Project description:The virulence of chlamydial infection in wild koalas is highly variable between individuals. Some koalas can be infected (PCR positive) with Chlamydia for long periods but remain asymptomatic, whereas others develop clinical disease. Chlamydia in the koala has traditionally been studied without regard to coinfection with other pathogens, although koalas are usually subject to infection with koala retrovirus (KoRV). Retroviruses can be immunosuppressive, and there is evidence of an immunosuppressive effect of KoRV in vitro. Originally thought to be a single endogenous strain, a new, potentially more virulent exogenous variant (KoRV-B) was recently reported. We hypothesized that KoRV-B might significantly alter chlamydial disease outcomes in koalas, presumably via immunosuppression. By studying sub-groups of Chlamydia and KoRV infected koalas in the wild, we found that neither total KoRV load (either viraemia or proviral copies per genome), nor chlamydial infection level or strain type, was significantly associated with chlamydial disease risk. However, PCR positivity with KoRV-B was significantly associated with chlamydial disease in koalas (p?=?0.02961). This represents an example of a recently evolved virus variant that may be predisposing its host (the koala) to overt clinical disease when co-infected with an otherwise asymptomatic bacterial pathogen (Chlamydia).
Project description:Koalas (Phascolarctos cinereus) are iconic Australian marsupials currently threatened by several processes, including infectious diseases and ecological disruption. Infection with Chlamydia pecorum, is considered a key driver of population decline. The clinical sign of 'wet bottom', a staining of the rump associated with urinary incontinence, is often caused by chlamydial urinary tract infections. However, wet bottom has been recorded in koalas free of C. pecorum, suggesting other causative agents in those individuals. We used 16S rRNA diversity profiling to investigate the microbiome of the urogenital tract of ten female koalas in order to identify potential causative agents of wet bottom, other than C. pecorum. Five urogenital samples were processed from koalas presenting with wet bottom and five were clinically normal. All koalas were negative for C. pecorum infection. We detected thirteen phyla across the ten samples, with Firmicutes occurring at the highest relative abundance (77.6%). The order Lactobacillales, within the Firmicutes, comprised 70.3% of the reads from all samples. After normalising reads using DESeq2 and testing for significant differences (P < 0.05), there were 25 operational taxonomic units (OTUs) more commonly found in one group over the other. The families Aerococcaceae and Tissierellaceae both had four significantly differentially abundant OTUs. These four Tissierellaceae OTUs were all significantly more abundant in koalas with wet bottom. This study provides the foundation for future investigations of causes of koala wet bottom, other than C. pecorum infection. This is of clinical relevance as wet bottom is often assumed to be caused by C. pecorum and treated accordingly. Our research highlights that other organisms may be causing wet bottom, and these potential aetiological agents need to be further investigated to fully address the problems this species faces.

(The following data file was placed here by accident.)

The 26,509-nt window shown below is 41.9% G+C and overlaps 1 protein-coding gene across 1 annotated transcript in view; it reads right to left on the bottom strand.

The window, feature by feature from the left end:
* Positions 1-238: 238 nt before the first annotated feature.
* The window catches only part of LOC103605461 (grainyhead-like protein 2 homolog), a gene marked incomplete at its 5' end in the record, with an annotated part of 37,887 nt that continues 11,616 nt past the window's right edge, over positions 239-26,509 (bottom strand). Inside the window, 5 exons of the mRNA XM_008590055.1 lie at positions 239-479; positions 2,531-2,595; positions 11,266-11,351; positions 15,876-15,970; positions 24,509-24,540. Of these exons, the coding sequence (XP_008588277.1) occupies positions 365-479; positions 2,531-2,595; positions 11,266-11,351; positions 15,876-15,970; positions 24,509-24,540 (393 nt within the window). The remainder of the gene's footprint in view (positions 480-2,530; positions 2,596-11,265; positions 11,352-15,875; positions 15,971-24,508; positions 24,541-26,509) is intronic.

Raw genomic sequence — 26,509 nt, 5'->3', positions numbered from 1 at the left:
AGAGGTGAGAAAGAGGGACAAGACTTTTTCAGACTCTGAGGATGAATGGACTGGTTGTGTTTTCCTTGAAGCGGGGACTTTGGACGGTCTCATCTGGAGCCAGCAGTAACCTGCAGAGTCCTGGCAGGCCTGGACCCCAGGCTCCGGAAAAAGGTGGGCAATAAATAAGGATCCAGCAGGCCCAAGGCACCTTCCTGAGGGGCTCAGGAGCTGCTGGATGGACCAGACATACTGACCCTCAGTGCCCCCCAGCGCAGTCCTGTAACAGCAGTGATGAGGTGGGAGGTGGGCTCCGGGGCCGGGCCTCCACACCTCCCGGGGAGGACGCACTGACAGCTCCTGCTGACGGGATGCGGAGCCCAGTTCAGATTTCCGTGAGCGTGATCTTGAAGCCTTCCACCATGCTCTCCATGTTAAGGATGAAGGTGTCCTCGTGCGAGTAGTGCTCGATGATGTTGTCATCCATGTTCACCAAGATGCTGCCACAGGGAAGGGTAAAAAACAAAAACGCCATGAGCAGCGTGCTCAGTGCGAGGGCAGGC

Project description:Chlamydia pecorum is an important global pathogen of livestock, and it is also a significant threat to the long-term survival of Australia's koala populations. This study employed a culture-independent DNA capture approach to sequence C. pecorum genomes directly from clinical swab samples collected from koalas with chlamydial disease as well as from sheep with arthritis and conjunctivitis. Investigations into single-nucleotide polymorphisms within each of the swab samples revealed that a portion of the reads in each sample belonged to separate C. pecorum strains, suggesting that all of the clinical samples analyzed contained mixed populations of genetically distinct C. pecorum isolates. This observation was independent of the anatomical site sampled and the host species. Using the genomes of strains identified in each of these samples, whole-genome phylogenetic analysis revealed that a clade containing a bovine and a koala isolate is distinct from other clades comprised of livestock or koala C. pecorum strains. Providing additional evidence to support exposure of koalas to Australian livestock strains, two minor strains assembled from the koala swab samples clustered with livestock strains rather than koala strains. Culture-independent probe-based genome capture and sequencing of clinical samples provides the strongest evidence yet to suggest that naturally occurring chlamydial infections are comprised of multiple genetically distinct strains.